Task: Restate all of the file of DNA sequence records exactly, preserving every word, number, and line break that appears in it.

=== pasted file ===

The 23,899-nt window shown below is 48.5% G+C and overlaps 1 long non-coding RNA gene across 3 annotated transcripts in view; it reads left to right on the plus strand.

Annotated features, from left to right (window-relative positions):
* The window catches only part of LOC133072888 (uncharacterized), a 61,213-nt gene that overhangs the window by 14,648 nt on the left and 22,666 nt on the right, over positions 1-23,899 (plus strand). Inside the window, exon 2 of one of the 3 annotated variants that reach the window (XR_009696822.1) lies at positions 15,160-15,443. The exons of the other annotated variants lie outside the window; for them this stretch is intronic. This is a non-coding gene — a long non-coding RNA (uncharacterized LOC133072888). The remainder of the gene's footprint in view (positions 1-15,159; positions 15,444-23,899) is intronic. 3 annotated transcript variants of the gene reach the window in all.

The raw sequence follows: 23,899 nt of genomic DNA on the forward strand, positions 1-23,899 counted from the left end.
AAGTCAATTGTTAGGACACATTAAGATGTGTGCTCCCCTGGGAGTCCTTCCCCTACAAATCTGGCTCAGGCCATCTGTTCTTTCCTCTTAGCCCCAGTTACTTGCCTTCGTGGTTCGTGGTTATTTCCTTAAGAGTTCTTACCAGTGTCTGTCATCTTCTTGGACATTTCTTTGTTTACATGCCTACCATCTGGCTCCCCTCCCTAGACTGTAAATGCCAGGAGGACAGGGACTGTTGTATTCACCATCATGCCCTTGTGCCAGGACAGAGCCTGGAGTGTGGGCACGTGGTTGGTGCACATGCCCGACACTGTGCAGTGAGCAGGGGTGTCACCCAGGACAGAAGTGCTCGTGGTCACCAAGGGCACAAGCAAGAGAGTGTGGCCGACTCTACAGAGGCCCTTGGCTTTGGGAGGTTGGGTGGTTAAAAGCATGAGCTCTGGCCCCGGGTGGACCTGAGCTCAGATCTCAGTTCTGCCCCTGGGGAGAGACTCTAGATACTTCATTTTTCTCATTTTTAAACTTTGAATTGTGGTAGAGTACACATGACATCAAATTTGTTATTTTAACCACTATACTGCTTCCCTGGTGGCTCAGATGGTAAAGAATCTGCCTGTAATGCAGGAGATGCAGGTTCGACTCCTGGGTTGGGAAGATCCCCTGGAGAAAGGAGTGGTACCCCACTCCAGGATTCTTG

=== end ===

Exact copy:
The 23,899-nt window shown below is 48.5% G+C and overlaps 1 long non-coding RNA gene across 3 annotated transcripts in view; it reads left to right on the plus strand.

Annotated features, from left to right (window-relative positions):
* The window catches only part of LOC133072888 (uncharacterized), a 61,213-nt gene that overhangs the window by 14,648 nt on the left and 22,666 nt on the right, over positions 1-23,899 (plus strand). Inside the window, exon 2 of one of the 3 annotated variants that reach the window (XR_009696822.1) lies at positions 15,160-15,443. The exons of the other annotated variants lie outside the window; for them this stretch is intronic. This is a non-coding gene — a long non-coding RNA (uncharacterized LOC133072888). The remainder of the gene's footprint in view (positions 1-15,159; positions 15,444-23,899) is intronic. 3 annotated transcript variants of the gene reach the window in all.

The raw sequence follows: 23,899 nt of genomic DNA on the forward strand, positions 1-23,899 counted from the left end.
AAGTCAATTGTTAGGACACATTAAGATGTGTGCTCCCCTGGGAGTCCTTCCCCTACAAATCTGGCTCAGGCCATCTGTTCTTTCCTCTTAGCCCCAGTTACTTGCCTTCGTGGTTCGTGGTTATTTCCTTAAGAGTTCTTACCAGTGTCTGTCATCTTCTTGGACATTTCTTTGTTTACATGCCTACCATCTGGCTCCCCTCCCTAGACTGTAAATGCCAGGAGGACAGGGACTGTTGTATTCACCATCATGCCCTTGTGCCAGGACAGAGCCTGGAGTGTGGGCACGTGGTTGGTGCACATGCCCGACACTGTGCAGTGAGCAGGGGTGTCACCCAGGACAGAAGTGCTCGTGGTCACCAAGGGCACAAGCAAGAGAGTGTGGCCGACTCTACAGAGGCCCTTGGCTTTGGGAGGTTGGGTGGTTAAAAGCATGAGCTCTGGCCCCGGGTGGACCTGAGCTCAGATCTCAGTTCTGCCCCTGGGGAGAGACTCTAGATACTTCATTTTTCTCATTTTTAAACTTTGAATTGTGGTAGAGTACACATGACATCAAATTTGTTATTTTAACCACTATACTGCTTCCCTGGTGGCTCAGATGGTAAAGAATCTGCCTGTAATGCAGGAGATGCAGGTTCGACTCCTGGGTTGGGAAGATCCCCTGGAGAAAGGAGTGGTACCCCACTCCAGGATTCTTG